Whether you’re working from home for the time being, on self-quarantine, or just have some free time, we figured that this might be a good opportunity for everyone to work on their barista skills. So we’re going to be posting a daily experiment for everyone to do along with us so that we can all learn and progress together to make the best of a bad situation. Many of these articles are going to be aimed towards beginner and intermediate coffee nerds, though I’ll be doing my best to make sure that everyone will be able to get something out of them. Some will be about training your palate, others your barista skills, and others still are written to help you to learn more about coffee in general.
In yesterday's post, I advised you to just write down whatever descriptors worked for you. While I still stand by that advice for the beginner, we do eventually want to begin to transition towards using some more concrete terminology.It can be useful as it allows multiple people to talk about the same coffee using the same descriptive language. More than that though, it gives you a solid and immutable reference point to call upon later. It's true that smells and tastes are very closely linked to memories, but it's also worth noting that our memories are fairly fickle creatures, prone to remembering things incorrectly. Every time that you remember a memory, it is possible to inadvertantly change that memory. Over time, this means that the smell memory of fresh pressed orange juice from our childhood, which we use to describe the fruity acidity of that nice Ethiopian we just tasted, may start to drift dramatically, to where our memory might well be unrecognizable when compared to the real thing. I like to call this Taste Drift, and I try to combat it's onset by regularly "calibrating" my palate off of a known reference.
Introducing, the Sensory Lexicon:
Designed by the fine folks over at World Coffee Research Institue, the Sensory Lexicon is a project aimed at designing a system to give us a quantifiable shared language with which to describe both a flavor, as well as it's intensity. Designed with scientific research in mind, the Sensory Lexicon is a tool to help scientists to understand exactly how a particular processing method or brewing technique affects the flavor of the coffee. Having a panel of tasters trained and calibrated to use the sensory lexicon gives a much more accurate result than conventional methods of tasting and scoring. There are already commercial versions of coffee-specific sensory calibration tools, such as Le Nez du Cafe, or the Coffee Flavor Map. The problem with systems like these is that they are often designed for commercial use and are more expensive than the average home coffee enthusiast is willing to shell out. Thankfully, the Sensory Lexicon uses mostly reference points that most people have already in their pantries. Given that many of us are currently stuck at home, we can get started on calibrating our palate right away--no need to order any fancy ingredients online--just go to your pantry and fridge, and use what's already there.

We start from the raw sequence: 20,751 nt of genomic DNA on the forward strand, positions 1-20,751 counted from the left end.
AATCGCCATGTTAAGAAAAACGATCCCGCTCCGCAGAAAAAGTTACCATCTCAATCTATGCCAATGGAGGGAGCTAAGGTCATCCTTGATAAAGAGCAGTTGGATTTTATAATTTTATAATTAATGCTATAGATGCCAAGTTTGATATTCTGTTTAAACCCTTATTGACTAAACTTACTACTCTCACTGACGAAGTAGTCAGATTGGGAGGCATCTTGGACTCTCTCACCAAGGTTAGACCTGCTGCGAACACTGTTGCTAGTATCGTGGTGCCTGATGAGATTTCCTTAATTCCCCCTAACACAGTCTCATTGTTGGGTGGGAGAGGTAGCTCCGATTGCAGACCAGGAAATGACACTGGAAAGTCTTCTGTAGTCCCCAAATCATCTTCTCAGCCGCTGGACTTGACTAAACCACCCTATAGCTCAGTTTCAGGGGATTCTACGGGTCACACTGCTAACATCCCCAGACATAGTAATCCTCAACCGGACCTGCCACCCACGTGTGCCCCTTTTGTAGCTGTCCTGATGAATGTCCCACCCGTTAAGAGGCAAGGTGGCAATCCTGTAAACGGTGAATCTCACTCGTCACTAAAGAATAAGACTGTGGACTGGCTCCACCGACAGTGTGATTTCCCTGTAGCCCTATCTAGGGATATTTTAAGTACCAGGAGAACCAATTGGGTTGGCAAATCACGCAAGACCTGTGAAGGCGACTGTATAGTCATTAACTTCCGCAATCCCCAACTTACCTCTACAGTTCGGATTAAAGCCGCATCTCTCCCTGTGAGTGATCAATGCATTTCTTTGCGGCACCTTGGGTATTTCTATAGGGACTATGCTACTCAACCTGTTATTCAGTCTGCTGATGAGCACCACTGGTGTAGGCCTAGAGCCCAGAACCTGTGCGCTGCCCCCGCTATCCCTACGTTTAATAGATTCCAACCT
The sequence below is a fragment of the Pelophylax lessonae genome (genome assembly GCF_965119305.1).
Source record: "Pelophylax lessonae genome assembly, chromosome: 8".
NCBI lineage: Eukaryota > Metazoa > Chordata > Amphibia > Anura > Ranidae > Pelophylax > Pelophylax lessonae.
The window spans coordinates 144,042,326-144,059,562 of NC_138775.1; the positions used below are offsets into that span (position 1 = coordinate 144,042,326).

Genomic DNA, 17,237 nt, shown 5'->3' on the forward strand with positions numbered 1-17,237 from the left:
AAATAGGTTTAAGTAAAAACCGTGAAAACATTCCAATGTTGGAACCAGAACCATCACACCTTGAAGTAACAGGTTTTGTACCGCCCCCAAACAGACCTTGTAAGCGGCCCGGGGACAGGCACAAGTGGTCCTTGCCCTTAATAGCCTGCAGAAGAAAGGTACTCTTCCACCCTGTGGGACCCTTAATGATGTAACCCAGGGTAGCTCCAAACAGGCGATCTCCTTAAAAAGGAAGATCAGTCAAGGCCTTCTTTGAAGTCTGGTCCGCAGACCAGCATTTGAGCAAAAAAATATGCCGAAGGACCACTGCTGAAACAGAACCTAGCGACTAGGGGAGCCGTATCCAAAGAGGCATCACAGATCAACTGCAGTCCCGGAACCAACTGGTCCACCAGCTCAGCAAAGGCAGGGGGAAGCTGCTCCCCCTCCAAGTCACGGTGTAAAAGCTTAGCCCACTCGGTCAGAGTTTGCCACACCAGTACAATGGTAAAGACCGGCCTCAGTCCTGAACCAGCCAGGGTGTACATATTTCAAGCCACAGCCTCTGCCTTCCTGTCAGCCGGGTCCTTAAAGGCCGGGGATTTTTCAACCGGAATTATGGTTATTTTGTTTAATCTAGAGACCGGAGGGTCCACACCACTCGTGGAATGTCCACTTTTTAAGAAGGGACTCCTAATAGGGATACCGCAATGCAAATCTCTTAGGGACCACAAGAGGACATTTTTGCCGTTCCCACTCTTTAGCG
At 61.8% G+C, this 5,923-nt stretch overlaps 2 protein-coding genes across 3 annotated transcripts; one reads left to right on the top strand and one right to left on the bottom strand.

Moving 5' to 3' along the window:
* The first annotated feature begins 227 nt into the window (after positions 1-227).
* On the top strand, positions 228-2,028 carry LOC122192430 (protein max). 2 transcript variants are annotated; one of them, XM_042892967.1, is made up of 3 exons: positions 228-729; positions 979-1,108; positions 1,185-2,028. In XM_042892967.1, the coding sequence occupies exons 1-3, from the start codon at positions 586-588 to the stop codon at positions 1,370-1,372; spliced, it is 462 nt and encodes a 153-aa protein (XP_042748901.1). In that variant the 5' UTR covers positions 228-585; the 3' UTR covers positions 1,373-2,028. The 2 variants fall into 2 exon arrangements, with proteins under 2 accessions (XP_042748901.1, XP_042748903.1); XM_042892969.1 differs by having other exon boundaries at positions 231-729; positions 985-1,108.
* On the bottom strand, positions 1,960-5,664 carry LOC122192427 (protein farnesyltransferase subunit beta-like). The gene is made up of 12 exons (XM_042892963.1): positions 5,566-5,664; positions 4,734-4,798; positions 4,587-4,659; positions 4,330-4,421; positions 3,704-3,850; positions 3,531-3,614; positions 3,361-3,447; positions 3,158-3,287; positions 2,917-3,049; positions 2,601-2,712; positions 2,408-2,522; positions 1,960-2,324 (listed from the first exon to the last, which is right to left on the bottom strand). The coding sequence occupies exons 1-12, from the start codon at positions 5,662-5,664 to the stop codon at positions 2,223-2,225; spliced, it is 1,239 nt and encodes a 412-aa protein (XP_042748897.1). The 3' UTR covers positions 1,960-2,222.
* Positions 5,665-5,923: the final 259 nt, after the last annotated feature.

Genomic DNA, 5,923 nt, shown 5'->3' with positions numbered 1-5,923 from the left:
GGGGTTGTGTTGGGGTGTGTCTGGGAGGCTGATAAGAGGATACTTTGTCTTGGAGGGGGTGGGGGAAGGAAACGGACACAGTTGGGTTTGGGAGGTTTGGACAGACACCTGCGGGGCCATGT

How does this work?
First things first, go take a look at the latest version of the WCR's Sensory Lexicon. Good. Now to show you how to use the document, we're going to turn to page 18 and look at how to evaluate the flavor and aroma of Raisin. As you'll see, it is listed as a fruity flavor, described as "The concentrated, sweet, somewhat sour, brown fruity, floral aromatic characteristic of dried grapes". It's reference is Sun-maid raisins, with two intensities listed: Aroma 6.0 and Flavor 5.5. Corresponding to each is a preparation method to give us that calibration point. In the case of Raisin, we know that when prepared properly, we can make a sample that perfectly embodies a "Slightly Intense" Raisin aroma that we can then use to compare to what we're finding in a coffee. Useful stuff, but how do we apply this? Well, by tasting each of these flavors in isolation, it will allow us to more easily notice it when we're actually tasting the coffee. So try to taste and smell as many of the flavors and aromas as you can, to broaden the flavor library you can pull from.
I'm already a pro at this, what next?
Alright, hot-shot. To begin with, we can practice rating the intensity of a flavor or aroma. For instance, we know that an 1/8 a teaspoon of almond extract will give us an intensity of 3.5, and that 1/4 teaspoon will give us an intensity score of six. Try preparing three samples, one at 1/8 teaspoon, one at 1/4 teaspoon, and another with a random amount. If you've got a helper, have them prepare the mystery third sample for you. Then try to rate each of the three flavors and see if you can guess which is which. Is the third sample weaker than the other two? Stronger? Between them, but closer to one or the other? Now check with your helper. Did you guess correctly? Now mix them up and try it again. Throw a fourth sample in there if you're feeling really tough.
The key to becoming a better taster is to taste often, and be mindful of what you're smelling and tasting. This goes for more than just coffee! Every meal, take at least one bite to consider the components of what you're tasting. Take a second to try to identify at least three flavors and think about how strongly you taste them. Is one stronger than another? By how much? What is another food or drink that you associate with that taste?
If you have any questions or comments about anything I’ve written, or just any burning questions you’d like answered about coffee, please e-mail me at firstname.lastname@example.org. I’ll try to answer all of your questions individually, and if I get enough people asking the same question, I can compile them into a big FAQ format next week. Until then, taste good coffee and stay well!